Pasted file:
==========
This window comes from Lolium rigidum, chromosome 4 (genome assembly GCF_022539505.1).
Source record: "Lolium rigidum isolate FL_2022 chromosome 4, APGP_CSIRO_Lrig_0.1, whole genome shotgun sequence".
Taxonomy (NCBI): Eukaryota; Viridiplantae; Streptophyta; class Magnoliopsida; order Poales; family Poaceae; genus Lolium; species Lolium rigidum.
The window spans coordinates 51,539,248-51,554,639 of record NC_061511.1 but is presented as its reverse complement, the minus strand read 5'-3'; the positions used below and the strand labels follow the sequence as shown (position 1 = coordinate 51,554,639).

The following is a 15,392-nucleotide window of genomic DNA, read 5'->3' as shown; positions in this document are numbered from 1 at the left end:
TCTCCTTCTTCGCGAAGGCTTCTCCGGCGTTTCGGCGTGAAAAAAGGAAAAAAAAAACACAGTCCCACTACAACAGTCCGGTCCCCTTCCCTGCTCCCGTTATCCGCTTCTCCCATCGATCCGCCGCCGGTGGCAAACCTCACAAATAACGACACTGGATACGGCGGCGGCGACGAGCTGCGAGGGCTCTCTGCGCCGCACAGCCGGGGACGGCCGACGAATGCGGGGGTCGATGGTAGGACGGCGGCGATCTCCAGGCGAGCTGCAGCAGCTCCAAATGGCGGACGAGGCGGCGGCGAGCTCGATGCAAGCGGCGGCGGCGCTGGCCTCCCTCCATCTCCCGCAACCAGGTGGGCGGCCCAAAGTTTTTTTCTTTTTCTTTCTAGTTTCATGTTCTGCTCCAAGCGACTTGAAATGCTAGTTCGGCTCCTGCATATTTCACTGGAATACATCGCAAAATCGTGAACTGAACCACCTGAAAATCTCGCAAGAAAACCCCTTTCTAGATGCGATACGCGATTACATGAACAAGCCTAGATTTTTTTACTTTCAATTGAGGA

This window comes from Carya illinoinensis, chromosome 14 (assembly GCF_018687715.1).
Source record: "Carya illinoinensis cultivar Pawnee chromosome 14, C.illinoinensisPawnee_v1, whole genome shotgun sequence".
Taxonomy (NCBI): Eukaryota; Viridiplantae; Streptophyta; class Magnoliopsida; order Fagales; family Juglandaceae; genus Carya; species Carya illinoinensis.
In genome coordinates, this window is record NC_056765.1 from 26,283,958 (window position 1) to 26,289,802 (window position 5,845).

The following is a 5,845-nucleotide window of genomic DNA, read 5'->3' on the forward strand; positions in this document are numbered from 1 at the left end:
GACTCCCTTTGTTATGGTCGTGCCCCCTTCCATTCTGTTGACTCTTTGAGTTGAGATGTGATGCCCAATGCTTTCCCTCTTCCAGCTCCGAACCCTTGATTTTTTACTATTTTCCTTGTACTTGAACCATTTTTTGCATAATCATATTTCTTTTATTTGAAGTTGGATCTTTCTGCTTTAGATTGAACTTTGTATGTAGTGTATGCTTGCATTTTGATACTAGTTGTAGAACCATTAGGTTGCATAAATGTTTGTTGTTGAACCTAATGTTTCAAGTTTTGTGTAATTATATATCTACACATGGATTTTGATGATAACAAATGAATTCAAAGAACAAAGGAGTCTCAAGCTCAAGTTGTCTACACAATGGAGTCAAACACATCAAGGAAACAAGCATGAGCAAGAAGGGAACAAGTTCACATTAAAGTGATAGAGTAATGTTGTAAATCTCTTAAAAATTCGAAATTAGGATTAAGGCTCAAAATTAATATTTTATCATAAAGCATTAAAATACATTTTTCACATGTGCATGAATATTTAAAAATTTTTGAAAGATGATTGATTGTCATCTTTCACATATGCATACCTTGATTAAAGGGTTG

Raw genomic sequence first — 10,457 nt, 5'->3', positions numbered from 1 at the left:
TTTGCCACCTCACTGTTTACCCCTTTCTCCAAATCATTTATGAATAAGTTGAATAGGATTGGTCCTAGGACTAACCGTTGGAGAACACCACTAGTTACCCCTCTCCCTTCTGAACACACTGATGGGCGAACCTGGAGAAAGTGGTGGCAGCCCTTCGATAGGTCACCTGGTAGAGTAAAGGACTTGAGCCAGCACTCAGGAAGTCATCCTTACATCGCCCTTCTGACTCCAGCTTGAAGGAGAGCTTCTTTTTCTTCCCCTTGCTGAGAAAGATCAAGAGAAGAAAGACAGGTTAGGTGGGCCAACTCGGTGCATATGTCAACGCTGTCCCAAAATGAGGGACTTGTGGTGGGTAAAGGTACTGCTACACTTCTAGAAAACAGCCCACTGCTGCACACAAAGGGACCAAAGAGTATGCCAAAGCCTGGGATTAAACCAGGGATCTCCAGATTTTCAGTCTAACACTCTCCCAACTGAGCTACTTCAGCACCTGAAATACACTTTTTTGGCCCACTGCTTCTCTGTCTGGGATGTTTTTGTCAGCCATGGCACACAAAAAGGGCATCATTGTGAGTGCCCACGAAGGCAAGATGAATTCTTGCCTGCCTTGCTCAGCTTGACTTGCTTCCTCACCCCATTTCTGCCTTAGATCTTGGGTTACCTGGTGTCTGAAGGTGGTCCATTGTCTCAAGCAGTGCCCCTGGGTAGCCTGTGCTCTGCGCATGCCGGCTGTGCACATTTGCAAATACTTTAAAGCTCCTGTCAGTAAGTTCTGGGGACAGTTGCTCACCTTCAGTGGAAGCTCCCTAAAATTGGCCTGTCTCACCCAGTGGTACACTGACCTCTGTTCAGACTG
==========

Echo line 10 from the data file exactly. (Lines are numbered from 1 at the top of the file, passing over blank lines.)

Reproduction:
In genome coordinates, this window is record NC_056765.1 from 26,283,958 (window position 1) to 26,289,802 (window position 5,845).